Hoptree, Stinking Ash, Wafer Ash
Ptelea trifoliata

Family: Rutaceae (roo-TAY-see-ee) (Info)
Genus: Ptelea (TEL-ee-uh) (Info)
Species: trifoliata (try-foh-lee-AY-tuh) (Info)

Category:

Shrubs

Foliage Color:

Unknown - Tell us

Bloom Characteristics:

Unknown - Tell us

Water Requirements:

Average Water Needs; Water regularly; do not overwater

Where to Grow:

Unknown - Tell us

Height:

15-20 ft. (4.7-6 m)

Spacing:

12-15 ft. (3.6-4.7 m)

Hardiness:

USDA Zone 5a: to -28.8 C (-20 F)

USDA Zone 5b: to -26.1 C (-15 F)

USDA Zone 6a: to -23.3 C (-10 F)

USDA Zone 6b: to -20.5 C (-5 F)

USDA Zone 7a: to -17.7 C (0 F)

USDA Zone 7b: to -14.9 C (5 F)

USDA Zone 8a: to -12.2 C (10 F)

USDA Zone 8b: to -9.4 C (15 F)

USDA Zone 9a: to -6.6 C (20 F)

USDA Zone 9b: to -3.8 C (25 F)

Sun Exposure:

Light Shade

Danger:

N/A

Bloom Color:

Pale Green

Bloom Time:

Mid Summer

Foliage:

Deciduous

Aromatic

Other details:

Unknown - Tell us

Soil pH requirements:

5.1 to 5.5 (strongly acidic)

5.6 to 6.0 (acidic)

6.1 to 6.5 (mildly acidic)

6.6 to 7.5 (neutral)

7.6 to 7.8 (mildly alkaline)

Patent Information:

Non-patented

Propagation Methods:

From softwood cuttings

From semi-hardwood cuttings

From seed; direct sow outdoors in fall

Seed Collecting:

Allow pods to dry on plant; break open to collect seeds

Regional

This plant has been said to grow in the following regions:

Auburn, Alabama

Morrilton, Arkansas

Cordele, Georgia

Mcdonough, Georgia

Moscow, Idaho

Lisle, Illinois

Benton, Kentucky

Clermont, Kentucky

Georgetown, Kentucky

Lexington, Kentucky

Louisville, Kentucky

Nicholasville, Kentucky

Crowley, Louisiana

Richmond, Massachusetts

Roslindale, Massachusetts

Wellfleet, Massachusetts

Kansas City, Missouri

Piedmont, Missouri

Erie, Pennsylvania

Austin, Texas (2 reports)

Fort Worth, Texas

Garland, Texas

Helotes, Texas

Marquez, Texas

New Braunfels, Texas

San Antonio, Texas (3 reports)

Cambridge, Wisconsin

Elmwood, Wisconsin

show all

Gardeners' Notes:

7
positives
4
neutrals
0
negatives
RatingContent
Positive

On Nov 11, 2014, flowergirl70 from Stayner, ON (Zone 5b) wrote:

A great little tree. Dark glossy green leaves, turning a med. yellow in fall, rather late, after most others. White fragrant flowers with rounded wafer like seeds afterwards. Bark is a reddish brown, also attractive.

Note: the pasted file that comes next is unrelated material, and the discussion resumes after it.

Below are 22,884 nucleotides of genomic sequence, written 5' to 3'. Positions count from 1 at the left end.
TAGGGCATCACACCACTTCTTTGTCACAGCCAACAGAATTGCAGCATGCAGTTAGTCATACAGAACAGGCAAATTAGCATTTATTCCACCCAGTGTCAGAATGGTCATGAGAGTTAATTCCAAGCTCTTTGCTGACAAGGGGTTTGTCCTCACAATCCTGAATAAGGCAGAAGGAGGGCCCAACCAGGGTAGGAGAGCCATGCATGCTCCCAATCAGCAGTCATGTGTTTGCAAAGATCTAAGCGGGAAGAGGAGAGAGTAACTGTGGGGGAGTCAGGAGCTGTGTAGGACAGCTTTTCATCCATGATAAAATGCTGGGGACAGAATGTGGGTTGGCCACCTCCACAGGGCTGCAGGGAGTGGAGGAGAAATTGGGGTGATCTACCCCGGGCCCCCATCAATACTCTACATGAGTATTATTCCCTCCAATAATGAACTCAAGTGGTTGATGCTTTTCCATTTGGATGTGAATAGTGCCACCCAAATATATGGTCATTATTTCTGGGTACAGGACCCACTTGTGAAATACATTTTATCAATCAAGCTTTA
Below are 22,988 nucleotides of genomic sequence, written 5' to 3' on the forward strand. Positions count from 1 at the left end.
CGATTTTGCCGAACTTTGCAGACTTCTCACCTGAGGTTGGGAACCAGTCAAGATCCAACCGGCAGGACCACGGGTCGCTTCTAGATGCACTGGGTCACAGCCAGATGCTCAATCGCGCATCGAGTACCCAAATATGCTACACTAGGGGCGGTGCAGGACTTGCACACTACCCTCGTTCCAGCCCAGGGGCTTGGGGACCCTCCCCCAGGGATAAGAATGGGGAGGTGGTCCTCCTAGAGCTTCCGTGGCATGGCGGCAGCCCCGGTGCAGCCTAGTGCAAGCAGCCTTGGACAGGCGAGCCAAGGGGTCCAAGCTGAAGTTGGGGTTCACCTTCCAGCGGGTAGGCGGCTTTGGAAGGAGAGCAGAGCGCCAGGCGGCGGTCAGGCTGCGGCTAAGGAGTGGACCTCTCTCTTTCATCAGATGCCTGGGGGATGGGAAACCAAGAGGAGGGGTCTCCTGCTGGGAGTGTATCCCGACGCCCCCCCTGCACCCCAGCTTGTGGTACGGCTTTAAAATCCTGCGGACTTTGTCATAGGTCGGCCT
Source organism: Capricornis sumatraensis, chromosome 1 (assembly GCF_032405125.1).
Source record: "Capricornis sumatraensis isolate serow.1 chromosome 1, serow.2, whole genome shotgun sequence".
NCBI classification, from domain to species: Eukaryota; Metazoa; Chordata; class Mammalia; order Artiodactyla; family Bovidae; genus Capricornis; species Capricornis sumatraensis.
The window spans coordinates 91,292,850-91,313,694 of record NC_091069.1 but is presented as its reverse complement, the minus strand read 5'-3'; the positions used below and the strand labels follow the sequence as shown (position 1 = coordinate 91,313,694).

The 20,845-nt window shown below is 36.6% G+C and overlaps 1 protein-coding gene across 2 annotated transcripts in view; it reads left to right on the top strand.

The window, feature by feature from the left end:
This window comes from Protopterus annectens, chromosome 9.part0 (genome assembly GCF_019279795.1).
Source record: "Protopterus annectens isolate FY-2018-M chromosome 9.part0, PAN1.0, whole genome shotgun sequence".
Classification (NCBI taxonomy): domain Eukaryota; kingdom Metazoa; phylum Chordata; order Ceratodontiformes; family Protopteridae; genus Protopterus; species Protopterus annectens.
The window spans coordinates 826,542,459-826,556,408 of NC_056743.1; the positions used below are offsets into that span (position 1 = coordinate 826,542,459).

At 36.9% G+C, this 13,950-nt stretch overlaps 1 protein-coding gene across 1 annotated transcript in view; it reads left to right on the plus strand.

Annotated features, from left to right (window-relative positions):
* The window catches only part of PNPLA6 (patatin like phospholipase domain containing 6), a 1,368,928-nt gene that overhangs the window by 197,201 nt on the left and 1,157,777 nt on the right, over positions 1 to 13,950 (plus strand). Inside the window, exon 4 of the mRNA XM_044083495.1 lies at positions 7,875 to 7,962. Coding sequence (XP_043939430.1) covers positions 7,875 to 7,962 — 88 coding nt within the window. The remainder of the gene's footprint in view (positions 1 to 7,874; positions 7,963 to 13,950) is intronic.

Grows in my Zone 5a garden in Ontario, Canada, in full sun. No self seeding issues yet. And no butterflies yet.

Positive

On Aug 23, 2014, Rickwebb from Downingtown, PA wrote:

This is not a shrub-tree that is one of the flashy plants for the ornamental garden. This species goes well with the newer thinking from the American Native Plant Movement that one should plant for the sake of good ecology, being a food source for beneficial wildlife as birds and insects, and naturalizing, not just for ornament and decoration. It is an interesting plant, and one person in these files uses it to attract a butterfly species, which is very good. I used to have a photo of a wild specimen in northern Illinois that I found in the wild, but lost it long ago. It is not a common plant in most of its native range from TX to west NY and from central FL to central MI and also some of the Southwest.

Neutral

On Mar 3, 2014, coriaceous from ROSLINDALE, MA wrote:

This performs in full sun and also in heavy shade. Native here and normally grows as a woodland understory tree, usually multitrunked.

In British gardening books this is often praised as one of the best of fragrant plants. The flower fragrance is strong enough to perfume the air, but I find it unpleasantly heavy. I find the green flowers are ornamentally insignificant.

This self-sows here to the point of weediness.

Dirr gives hardiness to Z3.

Neutral

On Jul 7, 2013, gtbabic from The Villages, FL wrote:

In central FL, zone 9B, this might be a bit too far south for Hoptree (at least, the one I have). It was growing well through spring, then when real constant heat hit in July, it started to fade with wilted leaves. Now in mid-July it appears to be on its last legs with about half the leaves gone and the rest wilted. It is in full sun, perhaps if it was in part-shade the story would be different.